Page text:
- Lump sum payments to retirees will remain subject to the same conditions as military retired pay when it comes to divorce decrees and other court orders.
Based on an adjustment factor of 4.28% plus the prevailing market conditions, it will be very difficult for any military retiree to gain more through investing the lump sum amount than he or she would have earned keeping the full pension. Add in the taxes paid on the large lump sum payment/s and the decision to take the lump sum becomes even worse. Based on what I know now, I cannot recommend that anyone should take it.
Blended Retirement System Implementation of Disability Retirement Considerations
- For servicemembers that enroll in the BRS and are given a disability retirement, their retirement multiplier will be 2% just as it would be for their regular retirement calculation. Just as is currently in effect however, the servicemember may choose to receive retired pay equal to their retired base pay multiplied by the member’s rated percent of disability.
- Due to the prohibition against duplication of benefits if a disabled retiree chooses to receive the lump sum option, the VA will withhold disability payments until the amount withheld (i.e., not paid to the retiree on a monthly basis) equals the gross amount of the lump sum payment received by that retiree.
- Servicemembers who are retired for a physical disability for Concurrent Retirement and Disability Payment (CRDP) due to a service-connected disability rating of 50 percent or more are not subject to withholding of VA disability compensation.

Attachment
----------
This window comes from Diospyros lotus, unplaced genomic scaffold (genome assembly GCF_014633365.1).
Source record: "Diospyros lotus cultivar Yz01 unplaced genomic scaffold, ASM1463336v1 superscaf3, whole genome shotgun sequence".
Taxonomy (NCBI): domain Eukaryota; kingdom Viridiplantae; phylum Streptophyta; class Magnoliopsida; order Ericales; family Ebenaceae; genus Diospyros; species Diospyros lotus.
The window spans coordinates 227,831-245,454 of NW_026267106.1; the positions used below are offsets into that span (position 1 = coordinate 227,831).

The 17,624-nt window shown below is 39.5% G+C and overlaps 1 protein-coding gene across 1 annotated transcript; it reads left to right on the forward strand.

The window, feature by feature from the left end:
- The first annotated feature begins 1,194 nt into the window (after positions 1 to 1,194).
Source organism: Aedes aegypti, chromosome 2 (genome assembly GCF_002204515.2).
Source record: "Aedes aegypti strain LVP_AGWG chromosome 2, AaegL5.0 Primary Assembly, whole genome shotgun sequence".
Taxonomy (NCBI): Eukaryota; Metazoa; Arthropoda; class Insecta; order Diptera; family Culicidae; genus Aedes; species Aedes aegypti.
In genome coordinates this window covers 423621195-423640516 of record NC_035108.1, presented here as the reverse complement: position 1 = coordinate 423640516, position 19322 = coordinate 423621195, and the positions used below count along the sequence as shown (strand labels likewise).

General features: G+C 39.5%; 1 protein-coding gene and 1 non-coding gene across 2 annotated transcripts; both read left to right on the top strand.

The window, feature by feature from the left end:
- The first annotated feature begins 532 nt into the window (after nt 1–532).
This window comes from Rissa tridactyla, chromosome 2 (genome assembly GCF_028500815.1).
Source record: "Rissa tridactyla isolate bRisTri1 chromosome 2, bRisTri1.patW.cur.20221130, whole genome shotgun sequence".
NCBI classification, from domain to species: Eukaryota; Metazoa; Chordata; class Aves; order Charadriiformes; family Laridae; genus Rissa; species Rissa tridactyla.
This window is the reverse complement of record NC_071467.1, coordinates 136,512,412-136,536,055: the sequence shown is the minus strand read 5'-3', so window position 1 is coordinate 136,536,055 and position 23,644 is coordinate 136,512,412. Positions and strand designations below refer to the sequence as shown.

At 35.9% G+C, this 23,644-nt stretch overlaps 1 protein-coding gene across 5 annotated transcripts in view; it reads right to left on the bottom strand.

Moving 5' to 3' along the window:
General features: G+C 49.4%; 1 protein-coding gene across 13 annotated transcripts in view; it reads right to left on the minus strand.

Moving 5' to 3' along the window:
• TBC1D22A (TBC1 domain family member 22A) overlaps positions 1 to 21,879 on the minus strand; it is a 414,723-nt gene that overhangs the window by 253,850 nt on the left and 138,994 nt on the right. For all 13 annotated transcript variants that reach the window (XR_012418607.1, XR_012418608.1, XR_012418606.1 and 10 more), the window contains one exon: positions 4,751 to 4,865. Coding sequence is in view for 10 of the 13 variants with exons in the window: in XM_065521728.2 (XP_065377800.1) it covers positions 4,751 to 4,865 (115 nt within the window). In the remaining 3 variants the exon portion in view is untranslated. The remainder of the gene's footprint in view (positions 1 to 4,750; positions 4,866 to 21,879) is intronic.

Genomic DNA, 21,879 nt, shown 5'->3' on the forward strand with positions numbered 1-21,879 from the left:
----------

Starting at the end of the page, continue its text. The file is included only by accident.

- A retiree who would otherwise be eligible for Combat-Related Special Compensation (CRSC) will still require a waiver of retired pay before a retiree can receive VA disability compensation. Further guidance of this policy will be addressed in a subsequent memorandum to be issued by the USD (P&R).
Blended Retirement System Implementation of the Thrift Savings Plan (TSP)
- Servicemembers who decide to enroll in the BRS but already have a TSP account will be required to reaffirm their TSP individual contribution percentage once they make the BRS election. No prior TSP contributions will be matched.
- All BRS enrollees who did not previously have a TSP account will have one automatically created for them.
- New accessions into a Uniformed Service on or after January 1, 2018, will be automatically enrolled in TSP at the level of a 3 percent individual contribution. The servicemember has the option at that time to modify the default TSP contribution to whatever they desire.
- Servicemembers who decline the automatic enrollment of 3% and have a 0% TSP contribution rate in December will be automatically re-enrolled January 1st at the 3% contribution rate again. The servicemember may continue to decline the auto enrollment every year.